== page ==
Both aspired to the honor of ornamenting the hall of palazzo Vecchio, at Florence. Da Vinci choose as his car toon, the defeat of the Milanese army in 1440; the forms of the horses, the anima ted gestures of the combatants, the mellow coloring, extorted universal admiration. His great competitor selected as his subject, the moment before the same bat tle, when the Florentine soldiers, bathing in the Arno, are surprised by the trumnpet calling them to arms. The preference was given to Leonardo da Vinci, but he spent so much time in preparing the walls, as he preferred oil to fresco, that the de sign was abandoned. Of the drawing of the great architect of St. Peter’s, one copy is still extant, of Leonardo’s not one: from a fragment which existed in his time, Rubens made a drawing, which was engraved by Edelinch, and called ” The Battle of the Standa During his sojourn in Florence, the great artist painted several pictures, one of which is now in the Louvre; but his stless temperament did not permit him to remain long in one place, and invited by Leo X., he visited Rome, more as a machinist and natural philosopher, tha a painter.
The great Florentine had introduced any important improvements in the arts, and can be ranked as second Gi otto, if in many respects he do not sure pass him. Age and infirmities now began to steal upon this great genius. Younger artists, particularly Raphael, contested with him the palm of superiority; his spirits failed, and he no longer wrought with the same energy as twenty years before; the pontiff, indignant at his dila toriness, chided him severely; and he re solved to leave the Eternal City. He was, nioreover, galled at the presence of Michael Angelo. Francis I., who had been so victorious in Italy, now held his court at Pavia, and thither he repaired; he was received most warmly, a large pension settled upon him for life, and in 1516 he returned to Paris.
Ilis residence in France, though short, was beneficial, but the common foe of mankind claimed his prey, and he expired in that kingdom, in the sixty-seventh year of his age, May 2, 1519. Though r.anking as the first painter of the day, his other attainments were far above mediocrity. In the Ambrosian Library of Milan, there are twelve vol umes of his works, and the late distin guished anatomist, John Ilunter, declares, that they are the most wonderful things he ever beheld for accuracy and beauty. In the library at Windsor, there are three volumes, full of drawings, sketches, and musical airs.
In the Hlolkham collection, and the royal library at Paris, there are manu script essays on hydraulics, and his work on painting has been translated into all the European languages. His writing is difficult to read and decipher, as he wrote from left to right.
Barry, afterward professor of paint ing in the Royal Academy at London, has left a description of the fresco, in its present condition, which will appropri ately close this article. “W When I came into the Refectorio, I found a scaffold erected, which, on ascending, I saw one half of the picture covered hy n grent cloth, on examining the other part that was uncovered, I found the skin of color which composed the picture, to be all cracked into little squares, about the eighteenth part of an inch, which were, for the most part, in their edges loosened from the wall, and curling up; how ever, nothing was materially injured. I saw that the picture had been formally repaired in some few places, yet as this was not much, and the other parts were untouched, there was nothing to complain of.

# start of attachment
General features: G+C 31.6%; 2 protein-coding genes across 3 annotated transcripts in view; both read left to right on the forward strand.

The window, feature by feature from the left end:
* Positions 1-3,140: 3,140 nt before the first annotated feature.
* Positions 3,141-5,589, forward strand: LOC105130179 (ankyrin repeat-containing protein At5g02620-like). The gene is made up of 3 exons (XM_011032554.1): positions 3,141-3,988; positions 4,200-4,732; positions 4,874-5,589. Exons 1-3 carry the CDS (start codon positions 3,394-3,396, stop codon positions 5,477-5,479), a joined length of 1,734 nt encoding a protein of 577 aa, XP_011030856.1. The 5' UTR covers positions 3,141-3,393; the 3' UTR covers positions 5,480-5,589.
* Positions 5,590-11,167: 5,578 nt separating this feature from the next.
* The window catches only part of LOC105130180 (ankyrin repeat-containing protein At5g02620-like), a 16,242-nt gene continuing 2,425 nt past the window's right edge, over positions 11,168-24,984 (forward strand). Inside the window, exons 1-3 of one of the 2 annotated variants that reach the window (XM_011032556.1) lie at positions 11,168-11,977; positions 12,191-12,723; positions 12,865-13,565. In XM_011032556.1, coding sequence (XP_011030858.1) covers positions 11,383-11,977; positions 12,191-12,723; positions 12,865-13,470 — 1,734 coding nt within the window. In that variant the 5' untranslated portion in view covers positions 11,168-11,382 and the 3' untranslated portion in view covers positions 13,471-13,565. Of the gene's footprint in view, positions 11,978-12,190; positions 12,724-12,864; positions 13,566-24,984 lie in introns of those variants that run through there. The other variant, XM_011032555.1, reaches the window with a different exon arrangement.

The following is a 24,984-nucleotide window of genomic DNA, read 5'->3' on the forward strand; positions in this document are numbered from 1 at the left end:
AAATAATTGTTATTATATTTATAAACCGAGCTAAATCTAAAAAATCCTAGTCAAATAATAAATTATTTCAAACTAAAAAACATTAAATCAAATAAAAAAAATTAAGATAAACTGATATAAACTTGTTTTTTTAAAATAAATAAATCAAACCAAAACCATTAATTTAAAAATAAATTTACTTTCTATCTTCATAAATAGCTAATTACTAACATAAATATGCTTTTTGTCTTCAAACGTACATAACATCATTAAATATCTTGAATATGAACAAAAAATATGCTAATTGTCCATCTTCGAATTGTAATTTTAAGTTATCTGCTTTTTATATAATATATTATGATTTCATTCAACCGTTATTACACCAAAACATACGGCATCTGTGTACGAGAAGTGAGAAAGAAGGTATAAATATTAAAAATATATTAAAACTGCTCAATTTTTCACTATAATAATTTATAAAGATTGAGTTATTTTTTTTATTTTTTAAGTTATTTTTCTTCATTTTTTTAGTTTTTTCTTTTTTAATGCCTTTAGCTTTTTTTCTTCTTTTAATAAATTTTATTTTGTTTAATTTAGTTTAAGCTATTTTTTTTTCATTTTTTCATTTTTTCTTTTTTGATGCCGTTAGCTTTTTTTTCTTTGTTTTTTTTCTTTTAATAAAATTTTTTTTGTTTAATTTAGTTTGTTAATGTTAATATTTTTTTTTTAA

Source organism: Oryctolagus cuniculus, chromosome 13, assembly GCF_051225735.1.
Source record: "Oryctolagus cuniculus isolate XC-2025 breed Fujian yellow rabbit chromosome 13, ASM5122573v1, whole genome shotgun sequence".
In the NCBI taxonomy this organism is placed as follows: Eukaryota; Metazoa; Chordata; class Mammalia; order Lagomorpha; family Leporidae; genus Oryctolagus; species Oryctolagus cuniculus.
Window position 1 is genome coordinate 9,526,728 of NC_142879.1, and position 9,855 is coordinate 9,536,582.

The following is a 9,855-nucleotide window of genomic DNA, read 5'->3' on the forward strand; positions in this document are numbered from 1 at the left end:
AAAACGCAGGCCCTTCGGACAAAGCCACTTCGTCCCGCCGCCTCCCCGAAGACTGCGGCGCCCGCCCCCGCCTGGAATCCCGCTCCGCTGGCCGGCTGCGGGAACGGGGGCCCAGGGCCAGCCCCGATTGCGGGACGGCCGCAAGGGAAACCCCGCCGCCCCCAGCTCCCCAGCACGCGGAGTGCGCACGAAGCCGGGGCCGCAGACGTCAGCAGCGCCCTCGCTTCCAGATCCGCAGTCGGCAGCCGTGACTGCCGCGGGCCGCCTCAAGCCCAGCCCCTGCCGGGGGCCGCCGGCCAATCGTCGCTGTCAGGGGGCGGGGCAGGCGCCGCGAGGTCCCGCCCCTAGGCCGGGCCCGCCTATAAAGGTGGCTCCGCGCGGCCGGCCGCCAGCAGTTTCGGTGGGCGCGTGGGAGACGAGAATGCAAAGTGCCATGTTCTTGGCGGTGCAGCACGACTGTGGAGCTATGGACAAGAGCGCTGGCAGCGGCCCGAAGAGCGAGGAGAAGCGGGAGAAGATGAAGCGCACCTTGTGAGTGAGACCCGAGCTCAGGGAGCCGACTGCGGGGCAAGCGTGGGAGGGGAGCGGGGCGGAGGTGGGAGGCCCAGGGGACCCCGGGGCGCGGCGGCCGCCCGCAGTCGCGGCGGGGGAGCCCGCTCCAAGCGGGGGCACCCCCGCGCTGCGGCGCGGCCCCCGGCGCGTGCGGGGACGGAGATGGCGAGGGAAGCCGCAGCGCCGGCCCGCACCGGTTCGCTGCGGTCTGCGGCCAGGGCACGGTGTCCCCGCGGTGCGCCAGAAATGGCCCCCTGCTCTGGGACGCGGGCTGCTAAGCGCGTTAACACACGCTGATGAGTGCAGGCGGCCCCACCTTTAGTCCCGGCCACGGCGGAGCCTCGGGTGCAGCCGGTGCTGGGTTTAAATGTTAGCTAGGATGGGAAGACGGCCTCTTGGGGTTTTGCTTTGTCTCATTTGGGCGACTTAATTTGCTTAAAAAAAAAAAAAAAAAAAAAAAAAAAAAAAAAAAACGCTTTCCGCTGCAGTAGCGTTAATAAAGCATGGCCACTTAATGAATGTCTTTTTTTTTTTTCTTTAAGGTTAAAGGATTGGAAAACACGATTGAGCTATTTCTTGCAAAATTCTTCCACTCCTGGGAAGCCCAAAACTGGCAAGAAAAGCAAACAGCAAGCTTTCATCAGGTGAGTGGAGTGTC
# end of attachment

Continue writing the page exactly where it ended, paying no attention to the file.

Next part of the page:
The wonderful truth and variety of the expressions, so well described by Vasari and Rubens, and the admirable fineness of finish and relievo, taken notice of by Armeni, were still remaining. While I was examining this part of the work, two gentlemen came upon the scaffold, and drew aside the cloth which covered the other half, which to my great horror and astonishment was re-painted; one of these men, took great pains to show the vast improvements the picture was re ceiving by these re-paintings, but the re painting and the discourse, so kindled my indignation, that I was no longer master of myself. ‘ What. sir,’ said I, ‘ is it possible that you do not perceive, how this painter, if I can call him paintcr, has destroyed the picture in every part, on which he has laid his stupid hands ? do you not see that this head is distorted, and out of drawing; that there is no longer significance or expression in it; that all his coloring is crude, and wants accord ? Do sir, open your eyes, and com pare it with the other half of the picture, which he has not as yet buried under his cuwsed colors.’
“He answered me, that ‘ this was only a dead color, and the painter was to go over it a second time.‘
“‘Oh, confusion,’ said I. ‘ So much the worse; if he has thus lost his way, while he was going over Leonardo’s work, what will become of him, when he has no longer any guide, and is left blind and abandoned to his own ignorance ?’ And, turning myself to two friars of the con vent, who stood by-‘ Fathers,’ said I, ‘ this picture, and the painter of it, have suffered much by the ignorance of your order. It was whitewashed over some years ago, it has been again hurt in wash ing off the white, and now you have got a beast, who knows no more of the mat ter, than you do yourselves. There was no occasion for this covering it over with new colors, it might easily be secured in those parts that are loosening from the wall, and it will stand probably as long as your order will.’
” The friar told me that he did net un derstand these matters, that he spoke but very little Italian, that he was Irish, and that it was by order of the Count de Fir miani, who was secretary of state, that this picture was re-painted. “‘Indeed, then, countryman,’ said I, ‘the world will be very little obliged to the Count Firmiani; it were to be wished, and it will be for the honor and interest of your convent, if you can prevail upon the Count to spare at least what is remain ing of the picture, and take down the scaf folding immediately.”‘
Three of his pictures are in the Louvre. Some in the possession of Lord Ashburton, and a small Madonna, at the seat of the Earl of Shrewsbury, at Alton Towers.
The MIedusa, in the Florentine gal lery, is undoubtedly by his hand, but many of the works attributed to him, more properly belong to the most eminerjt of pupils, Truini and Melzi.